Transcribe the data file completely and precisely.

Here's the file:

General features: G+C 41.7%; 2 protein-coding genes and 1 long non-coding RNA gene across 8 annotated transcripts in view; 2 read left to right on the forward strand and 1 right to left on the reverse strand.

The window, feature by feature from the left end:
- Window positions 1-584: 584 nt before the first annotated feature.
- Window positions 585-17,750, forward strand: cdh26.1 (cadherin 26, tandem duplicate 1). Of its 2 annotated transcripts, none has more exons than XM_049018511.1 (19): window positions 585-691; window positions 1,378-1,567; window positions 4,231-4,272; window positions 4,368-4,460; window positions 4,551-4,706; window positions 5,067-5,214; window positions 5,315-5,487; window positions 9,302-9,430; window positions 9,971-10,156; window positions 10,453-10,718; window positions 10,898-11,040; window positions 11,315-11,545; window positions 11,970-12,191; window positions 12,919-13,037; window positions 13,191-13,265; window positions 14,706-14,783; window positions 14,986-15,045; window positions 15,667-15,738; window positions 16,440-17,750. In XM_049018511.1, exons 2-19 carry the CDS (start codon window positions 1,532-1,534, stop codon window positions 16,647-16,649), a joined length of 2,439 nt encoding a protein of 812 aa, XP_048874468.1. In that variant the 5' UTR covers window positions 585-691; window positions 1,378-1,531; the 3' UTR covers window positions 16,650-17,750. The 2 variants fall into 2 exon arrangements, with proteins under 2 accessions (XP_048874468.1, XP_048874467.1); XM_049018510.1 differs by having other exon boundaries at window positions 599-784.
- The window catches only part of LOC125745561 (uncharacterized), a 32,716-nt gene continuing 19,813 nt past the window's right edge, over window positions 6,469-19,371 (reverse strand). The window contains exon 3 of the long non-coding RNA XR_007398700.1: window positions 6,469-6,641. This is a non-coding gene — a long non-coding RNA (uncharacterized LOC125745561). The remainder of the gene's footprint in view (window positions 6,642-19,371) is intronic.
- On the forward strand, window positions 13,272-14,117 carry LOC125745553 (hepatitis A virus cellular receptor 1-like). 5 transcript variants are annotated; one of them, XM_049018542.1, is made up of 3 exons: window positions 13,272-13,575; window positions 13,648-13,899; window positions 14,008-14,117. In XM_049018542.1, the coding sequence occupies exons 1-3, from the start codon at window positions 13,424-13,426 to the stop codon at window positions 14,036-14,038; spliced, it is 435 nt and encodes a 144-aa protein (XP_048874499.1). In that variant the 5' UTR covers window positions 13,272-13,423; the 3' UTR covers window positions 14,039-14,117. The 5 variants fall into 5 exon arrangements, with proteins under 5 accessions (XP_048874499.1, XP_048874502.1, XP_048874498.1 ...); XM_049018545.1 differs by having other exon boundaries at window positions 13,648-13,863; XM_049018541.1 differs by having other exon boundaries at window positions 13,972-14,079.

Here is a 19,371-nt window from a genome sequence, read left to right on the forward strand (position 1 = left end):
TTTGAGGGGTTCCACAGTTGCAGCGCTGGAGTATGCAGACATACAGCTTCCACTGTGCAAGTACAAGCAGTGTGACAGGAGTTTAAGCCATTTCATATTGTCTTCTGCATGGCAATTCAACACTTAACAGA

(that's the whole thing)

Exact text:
General features: G+C 41.7%; 2 protein-coding genes and 1 long non-coding RNA gene across 8 annotated transcripts in view; 2 read left to right on the forward strand and 1 right to left on the reverse strand.

The window, feature by feature from the left end:
- Window positions 1-584: 584 nt before the first annotated feature.
- Window positions 585-17,750, forward strand: cdh26.1 (cadherin 26, tandem duplicate 1). Of its 2 annotated transcripts, none has more exons than XM_049018511.1 (19): window positions 585-691; window positions 1,378-1,567; window positions 4,231-4,272; window positions 4,368-4,460; window positions 4,551-4,706; window positions 5,067-5,214; window positions 5,315-5,487; window positions 9,302-9,430; window positions 9,971-10,156; window positions 10,453-10,718; window positions 10,898-11,040; window positions 11,315-11,545; window positions 11,970-12,191; window positions 12,919-13,037; window positions 13,191-13,265; window positions 14,706-14,783; window positions 14,986-15,045; window positions 15,667-15,738; window positions 16,440-17,750. In XM_049018511.1, exons 2-19 carry the CDS (start codon window positions 1,532-1,534, stop codon window positions 16,647-16,649), a joined length of 2,439 nt encoding a protein of 812 aa, XP_048874468.1. In that variant the 5' UTR covers window positions 585-691; window positions 1,378-1,531; the 3' UTR covers window positions 16,650-17,750. The 2 variants fall into 2 exon arrangements, with proteins under 2 accessions (XP_048874468.1, XP_048874467.1); XM_049018510.1 differs by having other exon boundaries at window positions 599-784.
- The window catches only part of LOC125745561 (uncharacterized), a 32,716-nt gene continuing 19,813 nt past the window's right edge, over window positions 6,469-19,371 (reverse strand). The window contains exon 3 of the long non-coding RNA XR_007398700.1: window positions 6,469-6,641. This is a non-coding gene — a long non-coding RNA (uncharacterized LOC125745561). The remainder of the gene's footprint in view (window positions 6,642-19,371) is intronic.
- On the forward strand, window positions 13,272-14,117 carry LOC125745553 (hepatitis A virus cellular receptor 1-like). 5 transcript variants are annotated; one of them, XM_049018542.1, is made up of 3 exons: window positions 13,272-13,575; window positions 13,648-13,899; window positions 14,008-14,117. In XM_049018542.1, the coding sequence occupies exons 1-3, from the start codon at window positions 13,424-13,426 to the stop codon at window positions 14,036-14,038; spliced, it is 435 nt and encodes a 144-aa protein (XP_048874499.1). In that variant the 5' UTR covers window positions 13,272-13,423; the 3' UTR covers window positions 14,039-14,117. The 5 variants fall into 5 exon arrangements, with proteins under 5 accessions (XP_048874499.1, XP_048874502.1, XP_048874498.1 ...); XM_049018545.1 differs by having other exon boundaries at window positions 13,648-13,863; XM_049018541.1 differs by having other exon boundaries at window positions 13,972-14,079.

Here is a 19,371-nt window from a genome sequence, read left to right on the forward strand (position 1 = left end):
TTTGAGGGGTTCCACAGTTGCAGCGCTGGAGTATGCAGACATACAGCTTCCACTGTGCAAGTACAAGCAGTGTGACAGGAGTTTAAGCCATTTCATATTGTCTTCTGCATGGCAATTCAACACTTAACAGA